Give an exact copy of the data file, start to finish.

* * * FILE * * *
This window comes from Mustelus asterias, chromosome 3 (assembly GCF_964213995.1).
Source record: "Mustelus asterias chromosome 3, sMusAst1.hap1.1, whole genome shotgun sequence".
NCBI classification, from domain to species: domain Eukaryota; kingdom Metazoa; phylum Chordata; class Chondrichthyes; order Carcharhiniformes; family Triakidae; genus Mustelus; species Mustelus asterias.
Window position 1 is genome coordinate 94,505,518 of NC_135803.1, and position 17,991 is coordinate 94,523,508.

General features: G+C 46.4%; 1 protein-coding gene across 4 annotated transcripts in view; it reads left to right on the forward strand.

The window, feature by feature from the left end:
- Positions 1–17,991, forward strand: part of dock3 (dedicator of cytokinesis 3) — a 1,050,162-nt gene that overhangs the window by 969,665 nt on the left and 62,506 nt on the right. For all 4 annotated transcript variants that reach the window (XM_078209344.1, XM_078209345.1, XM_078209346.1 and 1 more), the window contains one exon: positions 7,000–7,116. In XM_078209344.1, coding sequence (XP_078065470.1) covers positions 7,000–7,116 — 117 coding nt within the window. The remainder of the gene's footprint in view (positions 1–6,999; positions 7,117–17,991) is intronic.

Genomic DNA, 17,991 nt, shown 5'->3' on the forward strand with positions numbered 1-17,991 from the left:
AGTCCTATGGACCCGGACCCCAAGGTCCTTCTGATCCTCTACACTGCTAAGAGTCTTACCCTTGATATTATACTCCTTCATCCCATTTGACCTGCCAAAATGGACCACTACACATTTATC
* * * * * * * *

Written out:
This window comes from Mustelus asterias, chromosome 3 (assembly GCF_964213995.1).
Source record: "Mustelus asterias chromosome 3, sMusAst1.hap1.1, whole genome shotgun sequence".
NCBI classification, from domain to species: domain Eukaryota; kingdom Metazoa; phylum Chordata; class Chondrichthyes; order Carcharhiniformes; family Triakidae; genus Mustelus; species Mustelus asterias.
Window position 1 is genome coordinate 94,505,518 of NC_135803.1, and position 17,991 is coordinate 94,523,508.

General features: G+C 46.4%; 1 protein-coding gene across 4 annotated transcripts in view; it reads left to right on the forward strand.

The window, feature by feature from the left end:
- Positions 1–17,991, forward strand: part of dock3 (dedicator of cytokinesis 3) — a 1,050,162-nt gene that overhangs the window by 969,665 nt on the left and 62,506 nt on the right. For all 4 annotated transcript variants that reach the window (XM_078209344.1, XM_078209345.1, XM_078209346.1 and 1 more), the window contains one exon: positions 7,000–7,116. In XM_078209344.1, coding sequence (XP_078065470.1) covers positions 7,000–7,116 — 117 coding nt within the window. The remainder of the gene's footprint in view (positions 1–6,999; positions 7,117–17,991) is intronic.

Genomic DNA, 17,991 nt, shown 5'->3' on the forward strand with positions numbered 1-17,991 from the left:
AGTCCTATGGACCCGGACCCCAAGGTCCTTCTGATCCTCTACACTGCTAAGAGTCTTACCCTTGATATTATACTCCTTCATCCCATTTGACCTGCCAAAATGGACCACTACACATTTATC